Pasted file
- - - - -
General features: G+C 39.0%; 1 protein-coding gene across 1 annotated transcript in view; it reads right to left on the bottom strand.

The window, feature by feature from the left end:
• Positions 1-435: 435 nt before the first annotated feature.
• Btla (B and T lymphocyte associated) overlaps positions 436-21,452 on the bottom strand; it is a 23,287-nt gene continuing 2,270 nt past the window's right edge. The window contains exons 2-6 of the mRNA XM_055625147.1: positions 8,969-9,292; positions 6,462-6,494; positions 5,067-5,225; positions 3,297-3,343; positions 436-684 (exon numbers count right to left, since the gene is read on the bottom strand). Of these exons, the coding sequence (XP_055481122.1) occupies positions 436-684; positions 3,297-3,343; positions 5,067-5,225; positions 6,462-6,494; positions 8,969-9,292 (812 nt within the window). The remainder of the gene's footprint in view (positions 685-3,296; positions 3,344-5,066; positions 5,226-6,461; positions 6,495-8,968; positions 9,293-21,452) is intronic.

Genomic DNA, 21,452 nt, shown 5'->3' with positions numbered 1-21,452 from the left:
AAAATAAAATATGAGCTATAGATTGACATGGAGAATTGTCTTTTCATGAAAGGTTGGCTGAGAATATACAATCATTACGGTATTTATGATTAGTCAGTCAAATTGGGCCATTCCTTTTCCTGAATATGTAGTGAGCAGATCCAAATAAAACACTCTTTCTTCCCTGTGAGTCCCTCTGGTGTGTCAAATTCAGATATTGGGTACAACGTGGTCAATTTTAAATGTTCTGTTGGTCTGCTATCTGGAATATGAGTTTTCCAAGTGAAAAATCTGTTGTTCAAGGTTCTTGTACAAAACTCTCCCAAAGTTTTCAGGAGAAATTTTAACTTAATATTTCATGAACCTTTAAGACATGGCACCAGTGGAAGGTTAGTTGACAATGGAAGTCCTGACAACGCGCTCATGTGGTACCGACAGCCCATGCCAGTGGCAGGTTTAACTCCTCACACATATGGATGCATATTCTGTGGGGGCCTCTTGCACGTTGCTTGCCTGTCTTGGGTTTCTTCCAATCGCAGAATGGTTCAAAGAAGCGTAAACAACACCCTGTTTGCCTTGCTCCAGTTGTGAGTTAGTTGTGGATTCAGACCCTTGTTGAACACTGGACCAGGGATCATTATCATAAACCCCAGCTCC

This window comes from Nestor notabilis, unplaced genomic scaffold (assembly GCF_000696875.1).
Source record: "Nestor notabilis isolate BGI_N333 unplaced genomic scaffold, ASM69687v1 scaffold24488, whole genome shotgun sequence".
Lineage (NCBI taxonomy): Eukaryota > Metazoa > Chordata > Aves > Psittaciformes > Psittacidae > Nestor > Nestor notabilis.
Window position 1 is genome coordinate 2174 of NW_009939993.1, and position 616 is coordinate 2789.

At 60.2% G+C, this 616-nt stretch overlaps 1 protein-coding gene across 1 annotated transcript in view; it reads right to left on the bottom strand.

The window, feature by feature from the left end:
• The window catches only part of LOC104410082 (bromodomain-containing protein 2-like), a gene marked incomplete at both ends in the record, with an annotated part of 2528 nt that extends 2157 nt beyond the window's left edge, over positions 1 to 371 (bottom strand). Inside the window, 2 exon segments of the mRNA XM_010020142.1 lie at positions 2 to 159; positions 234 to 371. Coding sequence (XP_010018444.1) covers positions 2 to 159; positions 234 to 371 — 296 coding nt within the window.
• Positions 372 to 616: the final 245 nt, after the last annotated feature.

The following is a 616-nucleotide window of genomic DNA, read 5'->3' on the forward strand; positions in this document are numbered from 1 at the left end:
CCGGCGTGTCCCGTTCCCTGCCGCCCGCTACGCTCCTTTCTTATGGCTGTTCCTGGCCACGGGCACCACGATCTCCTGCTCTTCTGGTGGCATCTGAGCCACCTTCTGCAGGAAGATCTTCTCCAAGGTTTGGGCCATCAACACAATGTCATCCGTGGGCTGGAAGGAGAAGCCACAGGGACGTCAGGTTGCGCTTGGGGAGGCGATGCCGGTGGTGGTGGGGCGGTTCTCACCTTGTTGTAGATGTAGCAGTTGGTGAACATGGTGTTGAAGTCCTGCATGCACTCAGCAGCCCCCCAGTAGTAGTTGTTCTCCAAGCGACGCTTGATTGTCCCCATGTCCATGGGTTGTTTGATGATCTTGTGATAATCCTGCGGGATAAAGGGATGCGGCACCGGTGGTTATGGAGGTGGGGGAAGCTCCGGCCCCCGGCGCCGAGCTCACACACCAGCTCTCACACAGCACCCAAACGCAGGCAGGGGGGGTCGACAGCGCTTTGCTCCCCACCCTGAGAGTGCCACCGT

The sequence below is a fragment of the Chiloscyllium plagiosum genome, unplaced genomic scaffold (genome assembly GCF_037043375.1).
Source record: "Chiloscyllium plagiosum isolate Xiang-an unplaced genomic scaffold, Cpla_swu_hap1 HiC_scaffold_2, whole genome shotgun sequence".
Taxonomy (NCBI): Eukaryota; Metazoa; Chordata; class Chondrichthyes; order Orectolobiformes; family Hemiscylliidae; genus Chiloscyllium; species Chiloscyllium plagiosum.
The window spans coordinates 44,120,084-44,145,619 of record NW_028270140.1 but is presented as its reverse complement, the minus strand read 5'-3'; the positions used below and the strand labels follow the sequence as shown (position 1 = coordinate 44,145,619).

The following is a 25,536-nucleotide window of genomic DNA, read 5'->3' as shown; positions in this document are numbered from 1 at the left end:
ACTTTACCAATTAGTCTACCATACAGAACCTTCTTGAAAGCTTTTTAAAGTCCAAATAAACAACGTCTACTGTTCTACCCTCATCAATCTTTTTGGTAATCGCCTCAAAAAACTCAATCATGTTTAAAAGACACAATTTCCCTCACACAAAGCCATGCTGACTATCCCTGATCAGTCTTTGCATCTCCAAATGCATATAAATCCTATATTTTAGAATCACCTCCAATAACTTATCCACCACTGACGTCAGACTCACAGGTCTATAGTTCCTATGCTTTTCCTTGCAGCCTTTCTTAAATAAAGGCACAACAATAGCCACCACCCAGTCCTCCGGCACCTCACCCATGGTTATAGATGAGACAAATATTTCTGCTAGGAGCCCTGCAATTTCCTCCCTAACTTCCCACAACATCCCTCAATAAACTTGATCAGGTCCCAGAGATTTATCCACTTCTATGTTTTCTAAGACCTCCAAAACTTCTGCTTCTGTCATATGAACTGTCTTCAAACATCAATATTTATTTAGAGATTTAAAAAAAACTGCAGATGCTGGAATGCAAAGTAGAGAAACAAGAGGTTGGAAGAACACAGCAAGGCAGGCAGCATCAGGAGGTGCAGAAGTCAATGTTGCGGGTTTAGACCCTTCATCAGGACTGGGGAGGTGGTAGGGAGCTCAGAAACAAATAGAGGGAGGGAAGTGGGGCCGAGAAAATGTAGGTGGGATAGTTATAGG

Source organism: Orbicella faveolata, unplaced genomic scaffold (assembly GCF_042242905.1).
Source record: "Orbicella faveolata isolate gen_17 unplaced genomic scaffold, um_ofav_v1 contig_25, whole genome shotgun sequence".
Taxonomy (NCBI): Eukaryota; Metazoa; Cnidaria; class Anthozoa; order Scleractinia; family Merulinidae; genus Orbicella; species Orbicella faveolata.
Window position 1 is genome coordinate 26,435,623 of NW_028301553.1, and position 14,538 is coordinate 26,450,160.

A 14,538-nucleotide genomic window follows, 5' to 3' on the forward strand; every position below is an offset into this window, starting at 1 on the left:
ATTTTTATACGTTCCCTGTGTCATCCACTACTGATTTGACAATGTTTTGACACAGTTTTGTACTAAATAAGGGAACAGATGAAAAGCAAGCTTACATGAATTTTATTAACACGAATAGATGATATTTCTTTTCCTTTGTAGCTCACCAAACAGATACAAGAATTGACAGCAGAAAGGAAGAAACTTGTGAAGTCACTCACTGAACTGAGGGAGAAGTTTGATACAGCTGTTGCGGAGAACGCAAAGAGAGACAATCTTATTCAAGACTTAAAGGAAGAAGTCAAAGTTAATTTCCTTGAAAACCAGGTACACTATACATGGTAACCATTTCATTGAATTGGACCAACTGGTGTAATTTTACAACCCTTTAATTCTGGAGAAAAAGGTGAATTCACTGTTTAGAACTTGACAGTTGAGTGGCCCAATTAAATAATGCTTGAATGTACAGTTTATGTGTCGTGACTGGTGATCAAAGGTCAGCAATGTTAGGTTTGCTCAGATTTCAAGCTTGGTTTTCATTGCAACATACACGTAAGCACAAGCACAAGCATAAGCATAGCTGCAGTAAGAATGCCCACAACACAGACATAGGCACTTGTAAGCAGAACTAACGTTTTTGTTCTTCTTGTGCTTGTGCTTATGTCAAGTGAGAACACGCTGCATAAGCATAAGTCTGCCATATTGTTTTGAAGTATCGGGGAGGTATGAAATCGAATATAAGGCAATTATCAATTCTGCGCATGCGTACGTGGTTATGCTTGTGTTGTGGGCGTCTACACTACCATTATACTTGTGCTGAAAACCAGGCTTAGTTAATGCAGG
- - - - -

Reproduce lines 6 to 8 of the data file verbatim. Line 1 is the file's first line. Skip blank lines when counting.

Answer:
AAAATAAAATATGAGCTATAGATTGACATGGAGAATTGTCTTTTCATGAAAGGTTGGCTGAGAATATACAATCATTACGGTATTTATGATTAGTCAGTCAAATTGGGCCATTCCTTTTCCTGAATATGTAGTGAGCAGATCCAAATAAAACACTCTTTCTTCCCTGTGAGTCCCTCTGGTGTGTCAAATTCAGATATTGGGTACAACGTGGTCAATTTTAAATGTTCTGTTGGTCTGCTATCTGGAATATGAGTTTTCCAAGTGAAAAATCTGTTGTTCAAGGTTCTTGTACAAAACTCTCCCAAAGTTTTCAGGAGAAATTTTAACTTAATATTTCATGAACCTTTAAGACATGGCACCAGTGGAAGGTTAGTTGACAATGGAAGTCCTGACAACGCGCTCATGTGGTACCGACAGCCCATGCCAGTGGCAGGTTTAACTCCTCACACATATGGATGCATATTCTGTGGGGGCCTCTTGCACGTTGCTTGCCTGTCTTGGGTTTCTTCCAATCGCAGAATGGTTCAAAGAAGCGTAAACAACACCCTGTTTGCCTTGCTCCAGTTGTGAGTTAGTTGTGGATTCAGACCCTTGTTGAACACTGGACCAGGGATCATTATCATAAACCCCAGCTCC

This window comes from Nestor notabilis, unplaced genomic scaffold (assembly GCF_000696875.1).
Source record: "Nestor notabilis isolate BGI_N333 unplaced genomic scaffold, ASM69687v1 scaffold24488, whole genome shotgun sequence".